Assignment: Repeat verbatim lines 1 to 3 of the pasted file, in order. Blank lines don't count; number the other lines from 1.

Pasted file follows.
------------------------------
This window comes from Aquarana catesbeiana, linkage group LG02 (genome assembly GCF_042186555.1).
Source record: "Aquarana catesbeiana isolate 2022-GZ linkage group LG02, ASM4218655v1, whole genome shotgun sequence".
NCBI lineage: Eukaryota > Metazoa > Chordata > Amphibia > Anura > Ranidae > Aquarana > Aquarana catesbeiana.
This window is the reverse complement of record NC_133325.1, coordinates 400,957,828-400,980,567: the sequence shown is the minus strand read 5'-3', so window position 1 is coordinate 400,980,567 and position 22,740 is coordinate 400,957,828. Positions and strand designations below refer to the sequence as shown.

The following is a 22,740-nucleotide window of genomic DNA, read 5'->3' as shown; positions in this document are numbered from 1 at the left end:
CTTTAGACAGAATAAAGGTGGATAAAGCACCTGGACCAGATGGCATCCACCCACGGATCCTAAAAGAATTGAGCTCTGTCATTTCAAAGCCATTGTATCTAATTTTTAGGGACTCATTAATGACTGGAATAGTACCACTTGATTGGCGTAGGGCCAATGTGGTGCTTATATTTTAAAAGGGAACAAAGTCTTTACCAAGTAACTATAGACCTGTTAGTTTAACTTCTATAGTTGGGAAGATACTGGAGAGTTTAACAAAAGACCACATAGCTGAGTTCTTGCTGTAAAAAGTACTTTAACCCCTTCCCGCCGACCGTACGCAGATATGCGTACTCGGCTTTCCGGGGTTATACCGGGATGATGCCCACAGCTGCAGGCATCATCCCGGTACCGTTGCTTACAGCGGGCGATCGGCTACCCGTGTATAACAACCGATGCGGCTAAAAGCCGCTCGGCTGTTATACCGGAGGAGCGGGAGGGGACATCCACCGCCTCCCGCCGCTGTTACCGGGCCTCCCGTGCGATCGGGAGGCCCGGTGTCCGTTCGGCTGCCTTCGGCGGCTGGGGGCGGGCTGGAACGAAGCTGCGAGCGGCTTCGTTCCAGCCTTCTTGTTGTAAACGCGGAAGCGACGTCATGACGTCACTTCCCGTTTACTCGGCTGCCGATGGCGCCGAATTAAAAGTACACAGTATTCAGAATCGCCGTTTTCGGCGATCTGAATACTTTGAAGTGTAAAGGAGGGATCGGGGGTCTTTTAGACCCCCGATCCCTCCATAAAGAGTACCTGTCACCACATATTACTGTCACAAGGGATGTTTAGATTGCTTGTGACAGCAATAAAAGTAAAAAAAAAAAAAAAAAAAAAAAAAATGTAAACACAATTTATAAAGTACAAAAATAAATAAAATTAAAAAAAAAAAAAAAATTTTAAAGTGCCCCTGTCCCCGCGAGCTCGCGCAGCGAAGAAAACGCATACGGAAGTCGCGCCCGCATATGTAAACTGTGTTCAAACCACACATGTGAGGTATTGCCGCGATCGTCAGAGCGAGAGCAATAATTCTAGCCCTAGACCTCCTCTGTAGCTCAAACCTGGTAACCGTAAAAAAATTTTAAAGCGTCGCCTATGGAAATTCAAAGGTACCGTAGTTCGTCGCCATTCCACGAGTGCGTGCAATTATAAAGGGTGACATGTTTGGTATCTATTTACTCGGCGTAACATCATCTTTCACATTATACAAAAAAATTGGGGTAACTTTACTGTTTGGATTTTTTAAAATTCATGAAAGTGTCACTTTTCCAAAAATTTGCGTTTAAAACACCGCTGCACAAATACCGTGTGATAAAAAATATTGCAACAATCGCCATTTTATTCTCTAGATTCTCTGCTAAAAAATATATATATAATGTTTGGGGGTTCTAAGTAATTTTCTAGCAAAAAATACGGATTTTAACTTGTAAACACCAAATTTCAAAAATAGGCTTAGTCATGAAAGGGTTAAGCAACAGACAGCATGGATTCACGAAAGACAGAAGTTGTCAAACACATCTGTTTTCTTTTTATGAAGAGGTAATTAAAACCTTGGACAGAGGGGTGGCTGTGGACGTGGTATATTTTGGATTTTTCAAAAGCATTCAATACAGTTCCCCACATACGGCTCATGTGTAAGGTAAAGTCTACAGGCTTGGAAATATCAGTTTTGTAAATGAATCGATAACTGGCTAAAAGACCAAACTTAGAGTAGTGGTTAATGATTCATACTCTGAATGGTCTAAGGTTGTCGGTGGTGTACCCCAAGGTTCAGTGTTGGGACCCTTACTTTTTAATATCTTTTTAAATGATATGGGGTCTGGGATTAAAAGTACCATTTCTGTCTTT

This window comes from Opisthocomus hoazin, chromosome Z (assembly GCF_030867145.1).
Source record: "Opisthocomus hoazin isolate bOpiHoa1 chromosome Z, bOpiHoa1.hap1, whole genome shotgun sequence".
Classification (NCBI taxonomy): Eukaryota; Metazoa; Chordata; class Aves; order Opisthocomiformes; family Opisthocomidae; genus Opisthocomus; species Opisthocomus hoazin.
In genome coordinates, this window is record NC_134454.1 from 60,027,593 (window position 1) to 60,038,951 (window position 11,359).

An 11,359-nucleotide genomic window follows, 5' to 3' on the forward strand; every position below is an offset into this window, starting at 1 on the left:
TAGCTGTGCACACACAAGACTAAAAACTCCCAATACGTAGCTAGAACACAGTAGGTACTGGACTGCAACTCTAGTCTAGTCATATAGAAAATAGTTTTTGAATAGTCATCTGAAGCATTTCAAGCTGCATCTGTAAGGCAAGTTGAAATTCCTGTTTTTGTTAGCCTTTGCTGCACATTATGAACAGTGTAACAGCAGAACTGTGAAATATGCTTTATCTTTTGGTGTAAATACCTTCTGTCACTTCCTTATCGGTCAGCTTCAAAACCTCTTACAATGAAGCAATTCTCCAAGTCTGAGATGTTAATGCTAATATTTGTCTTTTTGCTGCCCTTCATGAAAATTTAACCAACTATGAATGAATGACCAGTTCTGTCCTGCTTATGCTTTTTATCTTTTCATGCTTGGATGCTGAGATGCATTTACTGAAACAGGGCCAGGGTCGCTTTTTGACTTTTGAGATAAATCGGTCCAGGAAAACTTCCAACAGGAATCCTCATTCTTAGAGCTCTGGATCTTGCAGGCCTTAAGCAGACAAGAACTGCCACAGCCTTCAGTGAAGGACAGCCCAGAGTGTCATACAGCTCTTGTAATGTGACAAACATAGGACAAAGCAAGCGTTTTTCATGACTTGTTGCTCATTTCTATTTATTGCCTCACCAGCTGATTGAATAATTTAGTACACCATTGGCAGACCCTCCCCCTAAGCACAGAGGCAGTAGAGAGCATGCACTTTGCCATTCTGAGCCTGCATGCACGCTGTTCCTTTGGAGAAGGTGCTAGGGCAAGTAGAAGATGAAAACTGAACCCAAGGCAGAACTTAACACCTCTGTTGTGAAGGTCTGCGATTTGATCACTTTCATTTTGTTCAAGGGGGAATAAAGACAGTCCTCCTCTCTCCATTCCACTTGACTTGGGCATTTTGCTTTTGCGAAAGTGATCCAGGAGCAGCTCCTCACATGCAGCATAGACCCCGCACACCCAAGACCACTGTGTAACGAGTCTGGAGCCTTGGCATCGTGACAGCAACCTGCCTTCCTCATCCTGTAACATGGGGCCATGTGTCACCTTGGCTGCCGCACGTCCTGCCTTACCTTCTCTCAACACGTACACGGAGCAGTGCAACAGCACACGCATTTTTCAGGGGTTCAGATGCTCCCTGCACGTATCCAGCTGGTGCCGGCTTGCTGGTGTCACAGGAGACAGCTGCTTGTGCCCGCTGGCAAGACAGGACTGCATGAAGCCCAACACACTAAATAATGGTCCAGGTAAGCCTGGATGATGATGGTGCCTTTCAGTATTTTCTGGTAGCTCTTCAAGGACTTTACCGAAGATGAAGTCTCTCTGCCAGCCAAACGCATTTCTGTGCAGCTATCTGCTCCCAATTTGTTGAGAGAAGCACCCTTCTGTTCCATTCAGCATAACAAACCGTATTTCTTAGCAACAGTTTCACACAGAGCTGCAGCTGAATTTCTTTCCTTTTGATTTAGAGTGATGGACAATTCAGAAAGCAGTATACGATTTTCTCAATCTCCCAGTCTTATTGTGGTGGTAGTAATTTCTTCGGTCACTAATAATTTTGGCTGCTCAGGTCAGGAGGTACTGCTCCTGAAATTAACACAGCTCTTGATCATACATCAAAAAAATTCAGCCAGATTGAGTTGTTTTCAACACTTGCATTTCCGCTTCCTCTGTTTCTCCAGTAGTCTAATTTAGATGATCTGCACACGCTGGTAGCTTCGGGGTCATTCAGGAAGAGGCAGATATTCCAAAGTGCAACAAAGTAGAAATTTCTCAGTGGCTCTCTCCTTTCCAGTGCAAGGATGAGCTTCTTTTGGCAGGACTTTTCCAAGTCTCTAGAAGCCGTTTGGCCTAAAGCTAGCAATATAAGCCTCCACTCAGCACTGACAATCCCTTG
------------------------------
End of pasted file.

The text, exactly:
This window comes from Aquarana catesbeiana, linkage group LG02 (genome assembly GCF_042186555.1).
Source record: "Aquarana catesbeiana isolate 2022-GZ linkage group LG02, ASM4218655v1, whole genome shotgun sequence".
NCBI lineage: Eukaryota > Metazoa > Chordata > Amphibia > Anura > Ranidae > Aquarana > Aquarana catesbeiana.